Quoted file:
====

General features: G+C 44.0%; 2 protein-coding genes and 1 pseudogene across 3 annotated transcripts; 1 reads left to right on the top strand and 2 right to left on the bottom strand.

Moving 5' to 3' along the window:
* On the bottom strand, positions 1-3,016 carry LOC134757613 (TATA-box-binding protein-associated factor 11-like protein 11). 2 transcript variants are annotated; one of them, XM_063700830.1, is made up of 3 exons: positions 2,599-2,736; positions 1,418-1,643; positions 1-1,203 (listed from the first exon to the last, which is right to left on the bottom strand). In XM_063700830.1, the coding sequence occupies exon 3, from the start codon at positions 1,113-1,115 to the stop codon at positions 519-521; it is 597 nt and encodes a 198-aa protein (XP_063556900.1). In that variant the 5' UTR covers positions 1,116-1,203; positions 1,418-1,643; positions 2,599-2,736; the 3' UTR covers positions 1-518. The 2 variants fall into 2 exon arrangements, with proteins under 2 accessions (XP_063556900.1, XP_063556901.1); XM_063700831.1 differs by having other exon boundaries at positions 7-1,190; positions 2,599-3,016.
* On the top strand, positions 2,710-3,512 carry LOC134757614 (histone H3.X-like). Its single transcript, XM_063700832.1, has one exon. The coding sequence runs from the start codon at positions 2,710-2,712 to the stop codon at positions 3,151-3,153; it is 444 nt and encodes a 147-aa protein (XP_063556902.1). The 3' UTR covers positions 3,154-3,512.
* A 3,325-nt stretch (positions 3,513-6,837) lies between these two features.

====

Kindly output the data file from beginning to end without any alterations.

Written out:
General features: G+C 44.0%; 2 protein-coding genes and 1 pseudogene across 3 annotated transcripts; 1 reads left to right on the top strand and 2 right to left on the bottom strand.

Moving 5' to 3' along the window:
* On the bottom strand, positions 1-3,016 carry LOC134757613 (TATA-box-binding protein-associated factor 11-like protein 11). 2 transcript variants are annotated; one of them, XM_063700830.1, is made up of 3 exons: positions 2,599-2,736; positions 1,418-1,643; positions 1-1,203 (listed from the first exon to the last, which is right to left on the bottom strand). In XM_063700830.1, the coding sequence occupies exon 3, from the start codon at positions 1,113-1,115 to the stop codon at positions 519-521; it is 597 nt and encodes a 198-aa protein (XP_063556900.1). In that variant the 5' UTR covers positions 1,116-1,203; positions 1,418-1,643; positions 2,599-2,736; the 3' UTR covers positions 1-518. The 2 variants fall into 2 exon arrangements, with proteins under 2 accessions (XP_063556900.1, XP_063556901.1); XM_063700831.1 differs by having other exon boundaries at positions 7-1,190; positions 2,599-3,016.
* On the top strand, positions 2,710-3,512 carry LOC134757614 (histone H3.X-like). Its single transcript, XM_063700832.1, has one exon. The coding sequence runs from the start codon at positions 2,710-2,712 to the stop codon at positions 3,151-3,153; it is 444 nt and encodes a 147-aa protein (XP_063556902.1). The 3' UTR covers positions 3,154-3,512.
* A 3,325-nt stretch (positions 3,513-6,837) lies between these two features.